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Monday, June 30, 2014

Rule could devastate on-farm conservation

Perspectives on what Interpretive Rule would do differ wildly

by Kerry Halladay, Associate Editor

— Perspectives on what Interpretive Rule would do differ wildly

By now you have certainly heard about the Environmental Protection Agency’s (EPA’s) and Army Corps of Engineers’ proposed draft rule on the Waters of the U.S. (WO- TUS). It has become a lightning rod of agricultural attention for the far-reaching, disastrous effects it could have on every element of daily life on the farm or ranch.

But have you heard of the Interpretive Rule?

The Interpretive Rule (IR) is an element of WOTUS that is as important (if not more so), given its direct impact on agricultural exemptions and the future of voluntary conservation.

“Under Section 404 of the Clean Water Act (CWA), which is the dredge and fill program, there is a list of exempted activities, one of which is called the ‘normal farming and ranching exemption,’” Ashley McDonald, Environmental Counsel for the National Cattlemen’s Beef Association, explained to WLJ. “That exemption is what the Interpretive Rule is supposed to be interpreting.”

The IR details 56 specific permitting-exempt activities. The more overtly ranching-oriented exemptions on the list include:

• Brush management;

• Prescribed burning;

• Fencing;

• Firebreak;

• Forage harvest management;

• Prescribed grazing;

• Grazing land mechanical treatment; and

• Range planting.

“They’re saying, ‘It’s our interpretation that the normal farming and ranching exemption means or includes only these 56 conservation practices and only if they’re done to the NRCS [Natural Resources Conservation Service] standard,’” McDonald expanded.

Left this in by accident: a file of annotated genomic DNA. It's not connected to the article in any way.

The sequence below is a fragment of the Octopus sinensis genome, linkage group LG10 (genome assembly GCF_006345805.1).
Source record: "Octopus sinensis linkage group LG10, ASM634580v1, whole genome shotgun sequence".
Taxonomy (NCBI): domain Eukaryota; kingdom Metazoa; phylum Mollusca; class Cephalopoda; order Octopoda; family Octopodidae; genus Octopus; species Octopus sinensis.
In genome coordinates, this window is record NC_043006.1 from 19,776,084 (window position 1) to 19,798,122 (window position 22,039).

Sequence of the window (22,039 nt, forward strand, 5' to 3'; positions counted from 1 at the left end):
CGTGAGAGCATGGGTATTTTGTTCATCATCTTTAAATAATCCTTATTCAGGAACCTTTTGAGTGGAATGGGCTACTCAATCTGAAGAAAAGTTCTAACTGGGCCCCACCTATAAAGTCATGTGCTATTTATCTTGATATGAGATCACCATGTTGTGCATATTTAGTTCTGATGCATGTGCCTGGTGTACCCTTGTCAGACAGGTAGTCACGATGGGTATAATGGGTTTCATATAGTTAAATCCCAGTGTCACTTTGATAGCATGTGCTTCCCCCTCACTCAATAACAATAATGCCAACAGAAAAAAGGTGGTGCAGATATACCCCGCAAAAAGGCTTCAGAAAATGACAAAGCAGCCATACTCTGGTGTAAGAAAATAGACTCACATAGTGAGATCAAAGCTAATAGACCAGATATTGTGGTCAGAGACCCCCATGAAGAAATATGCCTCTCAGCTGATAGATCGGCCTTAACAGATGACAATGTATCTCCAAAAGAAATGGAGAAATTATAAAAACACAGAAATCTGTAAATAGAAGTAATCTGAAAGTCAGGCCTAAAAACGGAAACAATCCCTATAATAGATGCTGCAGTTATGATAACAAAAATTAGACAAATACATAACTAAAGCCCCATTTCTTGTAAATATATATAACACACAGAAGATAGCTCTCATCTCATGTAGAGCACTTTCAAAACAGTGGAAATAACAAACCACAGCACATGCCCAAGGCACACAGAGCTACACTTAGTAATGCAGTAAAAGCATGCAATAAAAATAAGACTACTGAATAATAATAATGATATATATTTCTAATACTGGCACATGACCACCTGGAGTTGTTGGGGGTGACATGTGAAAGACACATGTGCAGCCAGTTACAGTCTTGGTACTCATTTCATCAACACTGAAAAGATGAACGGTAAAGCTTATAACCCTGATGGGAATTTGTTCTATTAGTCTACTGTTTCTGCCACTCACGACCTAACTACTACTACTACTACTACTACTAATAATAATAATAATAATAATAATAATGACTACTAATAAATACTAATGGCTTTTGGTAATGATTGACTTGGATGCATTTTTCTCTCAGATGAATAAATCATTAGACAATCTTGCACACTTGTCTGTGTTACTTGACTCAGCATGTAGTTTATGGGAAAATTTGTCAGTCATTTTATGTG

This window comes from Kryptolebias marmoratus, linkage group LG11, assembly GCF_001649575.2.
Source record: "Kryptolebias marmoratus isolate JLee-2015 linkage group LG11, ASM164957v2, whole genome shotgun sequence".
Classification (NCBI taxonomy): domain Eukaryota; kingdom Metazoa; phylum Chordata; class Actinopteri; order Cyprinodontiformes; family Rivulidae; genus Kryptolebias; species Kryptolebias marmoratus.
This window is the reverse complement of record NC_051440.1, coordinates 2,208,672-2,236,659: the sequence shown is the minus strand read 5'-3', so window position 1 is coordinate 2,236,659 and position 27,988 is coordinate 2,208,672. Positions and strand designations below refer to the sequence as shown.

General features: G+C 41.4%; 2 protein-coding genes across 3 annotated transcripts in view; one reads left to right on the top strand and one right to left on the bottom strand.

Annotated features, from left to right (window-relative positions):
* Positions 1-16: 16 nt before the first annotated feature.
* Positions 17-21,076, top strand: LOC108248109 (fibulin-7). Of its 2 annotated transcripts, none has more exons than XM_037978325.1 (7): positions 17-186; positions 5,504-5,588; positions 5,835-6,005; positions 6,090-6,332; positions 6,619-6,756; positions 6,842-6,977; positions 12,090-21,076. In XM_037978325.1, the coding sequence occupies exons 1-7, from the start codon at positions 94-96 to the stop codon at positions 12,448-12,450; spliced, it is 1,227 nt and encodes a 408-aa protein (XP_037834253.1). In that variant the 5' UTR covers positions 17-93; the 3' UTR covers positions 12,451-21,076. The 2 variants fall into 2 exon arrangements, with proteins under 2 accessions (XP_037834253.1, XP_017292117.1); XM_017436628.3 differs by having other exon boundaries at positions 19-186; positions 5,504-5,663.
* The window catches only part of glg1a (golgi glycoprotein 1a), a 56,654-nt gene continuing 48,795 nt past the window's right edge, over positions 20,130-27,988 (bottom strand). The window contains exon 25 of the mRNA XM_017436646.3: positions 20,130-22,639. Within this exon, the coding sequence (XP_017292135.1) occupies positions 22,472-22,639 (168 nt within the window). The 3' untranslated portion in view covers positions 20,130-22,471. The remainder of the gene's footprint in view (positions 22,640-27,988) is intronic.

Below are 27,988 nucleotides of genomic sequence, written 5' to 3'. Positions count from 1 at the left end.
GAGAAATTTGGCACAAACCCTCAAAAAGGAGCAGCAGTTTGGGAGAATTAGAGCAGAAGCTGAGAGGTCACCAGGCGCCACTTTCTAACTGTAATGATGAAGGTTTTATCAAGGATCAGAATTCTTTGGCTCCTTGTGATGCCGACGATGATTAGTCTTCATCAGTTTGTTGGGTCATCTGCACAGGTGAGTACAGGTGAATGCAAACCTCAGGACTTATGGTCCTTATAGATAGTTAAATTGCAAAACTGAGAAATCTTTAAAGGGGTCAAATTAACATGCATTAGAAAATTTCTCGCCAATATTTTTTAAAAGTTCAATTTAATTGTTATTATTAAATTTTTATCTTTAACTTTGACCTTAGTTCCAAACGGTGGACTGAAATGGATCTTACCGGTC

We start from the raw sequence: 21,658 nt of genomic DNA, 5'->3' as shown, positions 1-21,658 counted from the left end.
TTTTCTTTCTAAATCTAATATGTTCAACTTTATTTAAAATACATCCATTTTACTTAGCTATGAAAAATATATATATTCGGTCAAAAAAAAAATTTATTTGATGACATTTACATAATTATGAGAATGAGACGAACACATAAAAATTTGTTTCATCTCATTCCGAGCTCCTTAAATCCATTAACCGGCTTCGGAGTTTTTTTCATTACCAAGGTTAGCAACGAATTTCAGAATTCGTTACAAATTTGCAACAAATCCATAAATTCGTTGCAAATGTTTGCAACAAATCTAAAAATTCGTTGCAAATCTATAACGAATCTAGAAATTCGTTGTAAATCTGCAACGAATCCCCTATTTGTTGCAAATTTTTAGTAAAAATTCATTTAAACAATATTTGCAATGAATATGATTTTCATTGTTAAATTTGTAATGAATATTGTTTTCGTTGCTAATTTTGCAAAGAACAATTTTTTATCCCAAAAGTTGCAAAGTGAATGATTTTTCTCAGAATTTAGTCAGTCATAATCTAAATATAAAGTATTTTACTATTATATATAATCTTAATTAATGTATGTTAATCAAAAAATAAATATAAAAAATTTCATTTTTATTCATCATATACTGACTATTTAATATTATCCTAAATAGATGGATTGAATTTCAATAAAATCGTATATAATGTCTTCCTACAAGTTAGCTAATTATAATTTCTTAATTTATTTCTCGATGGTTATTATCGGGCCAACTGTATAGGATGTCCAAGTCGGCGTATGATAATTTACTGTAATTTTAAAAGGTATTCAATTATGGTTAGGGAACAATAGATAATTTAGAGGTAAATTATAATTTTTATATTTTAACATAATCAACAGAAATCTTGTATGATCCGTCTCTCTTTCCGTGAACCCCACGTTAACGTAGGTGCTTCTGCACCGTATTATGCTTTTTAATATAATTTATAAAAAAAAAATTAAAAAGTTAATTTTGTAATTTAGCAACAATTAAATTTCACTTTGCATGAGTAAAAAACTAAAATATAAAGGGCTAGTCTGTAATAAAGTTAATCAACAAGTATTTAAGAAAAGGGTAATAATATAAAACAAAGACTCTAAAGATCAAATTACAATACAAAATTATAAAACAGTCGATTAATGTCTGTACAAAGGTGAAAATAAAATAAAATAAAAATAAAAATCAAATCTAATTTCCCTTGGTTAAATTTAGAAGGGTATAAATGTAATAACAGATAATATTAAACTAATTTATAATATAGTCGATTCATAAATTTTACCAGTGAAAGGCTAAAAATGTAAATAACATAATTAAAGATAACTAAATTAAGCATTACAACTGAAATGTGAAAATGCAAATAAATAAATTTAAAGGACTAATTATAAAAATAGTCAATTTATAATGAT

Prior to the IR, everyday ranching activities and conservation practices on the farm were exempted without being specifically enumerated, though some examples were given in the CWA’s Section 404. Now, according to a widespread interpretation of the IR by the agricultural community, only the 56 items on the list are exempted from the permitting requirement. There’s the catch of the NRCS standards. An otherwise exempted activity can still require a 404 permit if it is not done according to NRCS standards.

Both the EPA and the NRCS have a different story on the IR, however. The EPA has frequently claimed—in official releases, announcements by EPA officials, countless interviews, and in the rule itself—that the list of 56 exempted practices are in addition to currently existing exemptions for farming and ranching activities under the CWA.

“It is important to emphasize that this interpretive rule identifies additional activities considered exempt from permitting under Section 404, but does not affect, in any manner, the scope of agriculture, silviculture, and ranching activities currently exempt from the permitting under Section 404 including, for example, plowing, seeding, cultivation, minor drainage, etc.,” reads the IR.

NRCS also maintains that the 56 practices of the IR are in addition to existing exemptions.

“It is important to emphasize that this interpretive rule identifies additional activities considered exempt from permitting under Section 404, but does not affect, in any manner, the scope of agriculture, silviculture, and ranching activities currently exempt from the permitting under Section 404 including, for example, plowing, seeding, cultivation, minor drainage, etc.,” reads the IR.

NRCS also maintains that the 56 practices of the IR are in addition to existing exemptions.